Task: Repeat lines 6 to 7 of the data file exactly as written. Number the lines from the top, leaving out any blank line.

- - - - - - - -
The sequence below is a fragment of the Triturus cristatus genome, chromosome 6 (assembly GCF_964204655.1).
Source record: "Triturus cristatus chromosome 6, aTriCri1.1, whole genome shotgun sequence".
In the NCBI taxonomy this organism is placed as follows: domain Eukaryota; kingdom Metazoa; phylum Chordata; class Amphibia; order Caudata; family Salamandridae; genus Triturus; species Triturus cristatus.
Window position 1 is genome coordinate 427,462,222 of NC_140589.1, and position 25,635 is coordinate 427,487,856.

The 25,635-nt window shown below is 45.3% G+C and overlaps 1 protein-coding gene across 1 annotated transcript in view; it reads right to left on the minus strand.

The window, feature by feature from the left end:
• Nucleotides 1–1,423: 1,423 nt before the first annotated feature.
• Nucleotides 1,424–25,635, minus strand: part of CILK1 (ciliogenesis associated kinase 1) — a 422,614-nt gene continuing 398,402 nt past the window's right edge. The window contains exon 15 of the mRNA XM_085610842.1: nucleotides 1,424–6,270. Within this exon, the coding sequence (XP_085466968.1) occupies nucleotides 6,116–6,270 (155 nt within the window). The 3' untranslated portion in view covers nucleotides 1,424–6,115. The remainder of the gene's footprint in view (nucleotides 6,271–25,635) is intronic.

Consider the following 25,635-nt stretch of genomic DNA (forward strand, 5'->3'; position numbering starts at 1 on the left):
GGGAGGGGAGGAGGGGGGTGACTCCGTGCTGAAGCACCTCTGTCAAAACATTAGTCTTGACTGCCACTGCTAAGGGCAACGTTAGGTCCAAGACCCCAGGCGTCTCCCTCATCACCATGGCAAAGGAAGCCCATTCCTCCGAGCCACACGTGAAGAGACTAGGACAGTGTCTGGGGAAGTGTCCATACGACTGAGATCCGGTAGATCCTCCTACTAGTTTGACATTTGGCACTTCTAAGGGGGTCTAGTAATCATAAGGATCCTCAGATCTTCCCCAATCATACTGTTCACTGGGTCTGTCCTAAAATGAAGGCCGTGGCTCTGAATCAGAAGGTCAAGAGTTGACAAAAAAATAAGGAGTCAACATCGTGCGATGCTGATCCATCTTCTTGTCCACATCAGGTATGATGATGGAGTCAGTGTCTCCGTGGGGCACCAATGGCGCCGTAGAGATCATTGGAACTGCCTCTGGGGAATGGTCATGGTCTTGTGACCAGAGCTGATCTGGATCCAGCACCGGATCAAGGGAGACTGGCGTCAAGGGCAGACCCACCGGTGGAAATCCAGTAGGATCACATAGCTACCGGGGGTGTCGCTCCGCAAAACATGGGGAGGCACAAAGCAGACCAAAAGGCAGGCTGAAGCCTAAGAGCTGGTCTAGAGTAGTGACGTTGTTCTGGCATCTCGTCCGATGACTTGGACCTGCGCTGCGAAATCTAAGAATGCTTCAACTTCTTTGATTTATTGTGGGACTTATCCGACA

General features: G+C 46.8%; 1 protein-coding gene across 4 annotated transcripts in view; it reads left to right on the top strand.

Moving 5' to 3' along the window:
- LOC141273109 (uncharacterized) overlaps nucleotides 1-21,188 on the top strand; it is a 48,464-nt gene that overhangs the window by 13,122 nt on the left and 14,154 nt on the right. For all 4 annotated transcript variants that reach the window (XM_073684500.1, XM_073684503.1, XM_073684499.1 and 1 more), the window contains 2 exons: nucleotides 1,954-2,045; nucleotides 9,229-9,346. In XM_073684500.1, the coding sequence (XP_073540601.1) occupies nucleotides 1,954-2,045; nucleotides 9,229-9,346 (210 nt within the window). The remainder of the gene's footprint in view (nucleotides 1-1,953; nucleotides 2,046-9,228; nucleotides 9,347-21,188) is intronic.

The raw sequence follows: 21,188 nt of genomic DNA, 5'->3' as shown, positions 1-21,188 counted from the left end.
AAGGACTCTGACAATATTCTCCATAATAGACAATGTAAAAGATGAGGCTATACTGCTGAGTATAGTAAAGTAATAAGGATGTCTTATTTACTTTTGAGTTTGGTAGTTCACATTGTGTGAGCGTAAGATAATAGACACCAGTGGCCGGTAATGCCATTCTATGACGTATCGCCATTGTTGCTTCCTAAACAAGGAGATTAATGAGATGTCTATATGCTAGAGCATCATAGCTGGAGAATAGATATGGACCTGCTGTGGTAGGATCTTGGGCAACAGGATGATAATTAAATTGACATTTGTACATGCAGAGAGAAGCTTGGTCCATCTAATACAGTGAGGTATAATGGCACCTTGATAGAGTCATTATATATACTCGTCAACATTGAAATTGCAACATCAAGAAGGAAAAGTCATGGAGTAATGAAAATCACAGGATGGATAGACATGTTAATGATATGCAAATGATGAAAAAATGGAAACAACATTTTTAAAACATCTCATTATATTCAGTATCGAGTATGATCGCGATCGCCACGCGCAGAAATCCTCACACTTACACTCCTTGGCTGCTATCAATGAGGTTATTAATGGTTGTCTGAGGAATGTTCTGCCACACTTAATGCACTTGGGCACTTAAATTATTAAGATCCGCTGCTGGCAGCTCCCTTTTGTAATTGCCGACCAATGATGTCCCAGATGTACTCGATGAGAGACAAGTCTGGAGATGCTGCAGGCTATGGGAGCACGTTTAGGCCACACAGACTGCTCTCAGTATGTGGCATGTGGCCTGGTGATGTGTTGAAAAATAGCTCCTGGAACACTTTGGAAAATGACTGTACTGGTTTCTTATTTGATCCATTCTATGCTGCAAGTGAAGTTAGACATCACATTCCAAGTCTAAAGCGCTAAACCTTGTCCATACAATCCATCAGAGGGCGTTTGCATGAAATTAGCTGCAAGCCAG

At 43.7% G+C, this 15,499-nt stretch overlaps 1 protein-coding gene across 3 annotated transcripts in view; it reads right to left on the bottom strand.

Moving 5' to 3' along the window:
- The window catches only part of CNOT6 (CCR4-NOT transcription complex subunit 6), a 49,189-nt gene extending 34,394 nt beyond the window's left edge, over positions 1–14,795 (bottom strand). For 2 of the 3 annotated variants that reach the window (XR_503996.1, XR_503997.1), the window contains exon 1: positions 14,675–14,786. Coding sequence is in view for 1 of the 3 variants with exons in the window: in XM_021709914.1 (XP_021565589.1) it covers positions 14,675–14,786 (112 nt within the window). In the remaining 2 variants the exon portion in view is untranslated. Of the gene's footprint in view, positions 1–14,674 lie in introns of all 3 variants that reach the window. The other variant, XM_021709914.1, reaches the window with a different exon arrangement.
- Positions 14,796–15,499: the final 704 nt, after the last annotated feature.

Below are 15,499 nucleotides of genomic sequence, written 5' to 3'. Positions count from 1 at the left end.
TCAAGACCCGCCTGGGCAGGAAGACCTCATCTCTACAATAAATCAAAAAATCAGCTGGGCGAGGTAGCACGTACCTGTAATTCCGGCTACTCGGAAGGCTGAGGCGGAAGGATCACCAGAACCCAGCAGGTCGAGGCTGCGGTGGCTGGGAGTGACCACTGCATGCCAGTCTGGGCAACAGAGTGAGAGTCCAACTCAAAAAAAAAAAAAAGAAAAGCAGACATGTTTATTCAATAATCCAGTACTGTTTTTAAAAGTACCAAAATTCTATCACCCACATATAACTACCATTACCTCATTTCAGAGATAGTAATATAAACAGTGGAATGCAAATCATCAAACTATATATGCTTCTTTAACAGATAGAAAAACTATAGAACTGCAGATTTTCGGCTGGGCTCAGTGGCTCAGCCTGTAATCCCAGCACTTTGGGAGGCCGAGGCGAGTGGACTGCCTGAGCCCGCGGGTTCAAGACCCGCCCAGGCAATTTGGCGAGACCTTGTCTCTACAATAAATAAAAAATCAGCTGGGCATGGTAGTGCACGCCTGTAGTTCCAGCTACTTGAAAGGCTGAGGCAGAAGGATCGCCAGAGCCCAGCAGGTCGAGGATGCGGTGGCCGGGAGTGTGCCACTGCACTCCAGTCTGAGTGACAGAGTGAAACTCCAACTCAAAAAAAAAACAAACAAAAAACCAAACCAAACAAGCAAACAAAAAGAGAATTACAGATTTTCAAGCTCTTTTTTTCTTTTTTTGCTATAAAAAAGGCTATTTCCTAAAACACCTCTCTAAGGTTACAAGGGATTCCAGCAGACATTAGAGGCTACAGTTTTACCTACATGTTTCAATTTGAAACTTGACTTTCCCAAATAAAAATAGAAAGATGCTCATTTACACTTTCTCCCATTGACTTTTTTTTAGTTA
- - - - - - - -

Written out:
The window, feature by feature from the left end:
• Nucleotides 1–1,423: 1,423 nt before the first annotated feature.